Nancy Jensen was on track to reach a high-level position at Microsoft when she took time off to care for her two young children. Getting back into the working world wasn’t easy.
“When it was time to go back to work, despite the fact that I had a very rich, successful professional background, people were really dismissive,” Nancy says, recounting a job interview where a CEO looked at his phone for most of the time and said he wouldn’t hire her because of her gap in employment.
The Seattle mom took that negative energy and ended up spinning it into a career training program called The Swing Shift. Earlier this month, she appeared on stage at Ignite Seattle, a series of events where speakers present five-minute lightning talks on a variety of topics.
We recently caught up with Nancy to ask how she thinks corporations, hiring managers, and employees can help remove the barriers that women face when they re-enter the workforce. (Responses have been edited for length and clarity.)
Q: The title of your Ignite talk was gendered. Was that deliberate? Is this still solely a women’s issue?
A: My title (“Oh, you’re a mommy who wants to work. How sweet.”) is something somebody said to me (chuckles).
The overwhelming majority of the time in a heteronormative relationship, it’s the female who goes home. That’s definitely changing, but right now that’s where it lies.
It comes down to the cost of childcare. For the most part, when women enter the workforce, the pay is even. Those inequities start widening as women step out and then step back in. In addition to lost income, you’re looking at lost investment opportunities and lost advancement opportunities.
Q: So how do we fix it?
There’s are three things that need to be fixed. No. 1 is getting that cost of childcare down, and the second is that companies need to mandate half of the interview slots for women.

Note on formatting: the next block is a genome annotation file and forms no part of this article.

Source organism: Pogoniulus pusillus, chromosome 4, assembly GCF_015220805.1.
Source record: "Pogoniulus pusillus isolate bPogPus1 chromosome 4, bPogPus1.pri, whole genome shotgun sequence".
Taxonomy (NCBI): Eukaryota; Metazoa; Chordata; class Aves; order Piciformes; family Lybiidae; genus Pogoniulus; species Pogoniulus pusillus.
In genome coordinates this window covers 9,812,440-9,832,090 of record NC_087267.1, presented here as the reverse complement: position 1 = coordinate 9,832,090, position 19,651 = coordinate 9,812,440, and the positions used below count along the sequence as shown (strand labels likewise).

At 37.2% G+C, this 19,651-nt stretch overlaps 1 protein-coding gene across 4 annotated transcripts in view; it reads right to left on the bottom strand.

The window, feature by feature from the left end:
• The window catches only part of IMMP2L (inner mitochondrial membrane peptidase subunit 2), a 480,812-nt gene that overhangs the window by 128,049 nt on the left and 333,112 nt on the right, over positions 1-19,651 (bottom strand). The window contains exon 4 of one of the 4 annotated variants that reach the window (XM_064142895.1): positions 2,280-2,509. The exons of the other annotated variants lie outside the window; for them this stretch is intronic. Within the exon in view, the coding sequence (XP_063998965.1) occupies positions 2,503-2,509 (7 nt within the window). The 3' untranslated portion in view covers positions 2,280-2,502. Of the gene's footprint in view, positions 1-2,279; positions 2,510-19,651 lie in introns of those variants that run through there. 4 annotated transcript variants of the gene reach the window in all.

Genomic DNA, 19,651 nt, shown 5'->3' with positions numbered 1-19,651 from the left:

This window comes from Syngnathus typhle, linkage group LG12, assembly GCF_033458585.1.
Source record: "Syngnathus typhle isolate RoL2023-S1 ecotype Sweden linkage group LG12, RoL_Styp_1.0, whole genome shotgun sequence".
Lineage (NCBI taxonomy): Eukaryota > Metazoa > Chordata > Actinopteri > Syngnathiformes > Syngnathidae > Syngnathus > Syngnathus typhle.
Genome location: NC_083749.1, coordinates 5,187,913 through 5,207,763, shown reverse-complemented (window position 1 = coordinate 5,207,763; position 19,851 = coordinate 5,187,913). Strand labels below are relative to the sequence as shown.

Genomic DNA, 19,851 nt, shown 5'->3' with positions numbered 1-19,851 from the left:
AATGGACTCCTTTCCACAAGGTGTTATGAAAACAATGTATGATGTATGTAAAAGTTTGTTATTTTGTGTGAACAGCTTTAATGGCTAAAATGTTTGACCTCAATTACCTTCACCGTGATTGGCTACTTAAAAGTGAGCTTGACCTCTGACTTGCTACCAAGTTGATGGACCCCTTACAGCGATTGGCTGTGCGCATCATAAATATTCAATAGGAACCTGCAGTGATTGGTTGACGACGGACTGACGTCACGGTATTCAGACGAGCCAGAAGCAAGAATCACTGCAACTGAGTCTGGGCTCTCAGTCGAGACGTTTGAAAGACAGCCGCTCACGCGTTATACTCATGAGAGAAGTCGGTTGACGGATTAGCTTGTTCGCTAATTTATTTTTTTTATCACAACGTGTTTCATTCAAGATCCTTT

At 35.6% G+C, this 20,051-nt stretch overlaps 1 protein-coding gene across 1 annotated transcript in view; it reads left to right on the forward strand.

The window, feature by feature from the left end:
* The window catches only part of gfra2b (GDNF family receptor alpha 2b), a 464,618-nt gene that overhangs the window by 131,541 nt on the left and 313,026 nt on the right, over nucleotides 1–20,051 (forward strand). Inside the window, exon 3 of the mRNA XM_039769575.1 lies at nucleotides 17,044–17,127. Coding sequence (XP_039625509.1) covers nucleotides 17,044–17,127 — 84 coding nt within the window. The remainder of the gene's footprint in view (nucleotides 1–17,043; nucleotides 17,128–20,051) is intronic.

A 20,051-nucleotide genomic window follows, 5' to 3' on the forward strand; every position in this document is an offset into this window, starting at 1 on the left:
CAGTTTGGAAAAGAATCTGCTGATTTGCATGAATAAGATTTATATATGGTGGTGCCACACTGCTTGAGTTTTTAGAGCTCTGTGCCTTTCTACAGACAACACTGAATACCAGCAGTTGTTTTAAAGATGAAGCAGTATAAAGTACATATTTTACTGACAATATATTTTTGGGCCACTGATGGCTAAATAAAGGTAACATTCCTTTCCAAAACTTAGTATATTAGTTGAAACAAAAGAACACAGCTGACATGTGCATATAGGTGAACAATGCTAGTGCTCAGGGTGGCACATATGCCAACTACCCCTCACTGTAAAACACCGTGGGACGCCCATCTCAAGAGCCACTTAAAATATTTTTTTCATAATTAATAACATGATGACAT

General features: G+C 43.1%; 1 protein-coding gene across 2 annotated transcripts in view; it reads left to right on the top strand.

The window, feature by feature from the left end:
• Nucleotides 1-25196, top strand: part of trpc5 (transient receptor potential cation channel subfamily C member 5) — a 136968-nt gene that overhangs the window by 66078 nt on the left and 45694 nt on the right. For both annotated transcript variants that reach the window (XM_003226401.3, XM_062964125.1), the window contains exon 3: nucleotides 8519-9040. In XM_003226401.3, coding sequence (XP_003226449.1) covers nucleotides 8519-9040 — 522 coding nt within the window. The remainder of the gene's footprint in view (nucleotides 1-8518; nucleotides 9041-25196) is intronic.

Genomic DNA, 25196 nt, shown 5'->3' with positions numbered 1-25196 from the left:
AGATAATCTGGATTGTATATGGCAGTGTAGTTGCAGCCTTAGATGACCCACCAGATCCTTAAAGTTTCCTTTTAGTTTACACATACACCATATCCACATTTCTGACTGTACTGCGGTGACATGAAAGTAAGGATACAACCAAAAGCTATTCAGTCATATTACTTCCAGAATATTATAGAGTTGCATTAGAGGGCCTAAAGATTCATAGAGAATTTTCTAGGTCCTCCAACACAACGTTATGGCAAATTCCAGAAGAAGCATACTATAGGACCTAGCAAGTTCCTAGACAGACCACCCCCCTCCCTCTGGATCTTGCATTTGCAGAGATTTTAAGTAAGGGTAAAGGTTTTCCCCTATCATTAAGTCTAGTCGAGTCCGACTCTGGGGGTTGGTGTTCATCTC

But the biggest thing you can do — whether you’re a man or a woman or you’re nonbinary — is that when you see a woman in the workplace and they need somebody to speak up so they can get their point across, you can amplify their voices and be an ally for them.
Oh, and vote.
Q: What if I am “a mommy who wants to work” after taking time off? How do I navigate that process?
A: Have a good, crisp story. Say “I took time off to care for my family, and now I’m ready to go back.” That’s all people want to hear.
Use your community of connections — not just professional but your school connections, your personal connections — they are what’s going to help you get back into the workforce.
Q: Tech companies in Seattle are known to compete for talent by offering generous benefits. Is our city poised to lead the charge in fixing unequal pay and supporting working mothers?
A: This a great opportunity for corporations in our region to step up to the plate and set the example. I think it’s going to come down to a dollars-and-cents business decision. Valuable people are walking away, and that’s what’s going to convince companies to change.
On the one hand, it’s easy to see human capital as an easily replaceable gift. And on the other hand, it’s not. Why would you want to let people that you’ve invested time and money and energy in just walk away?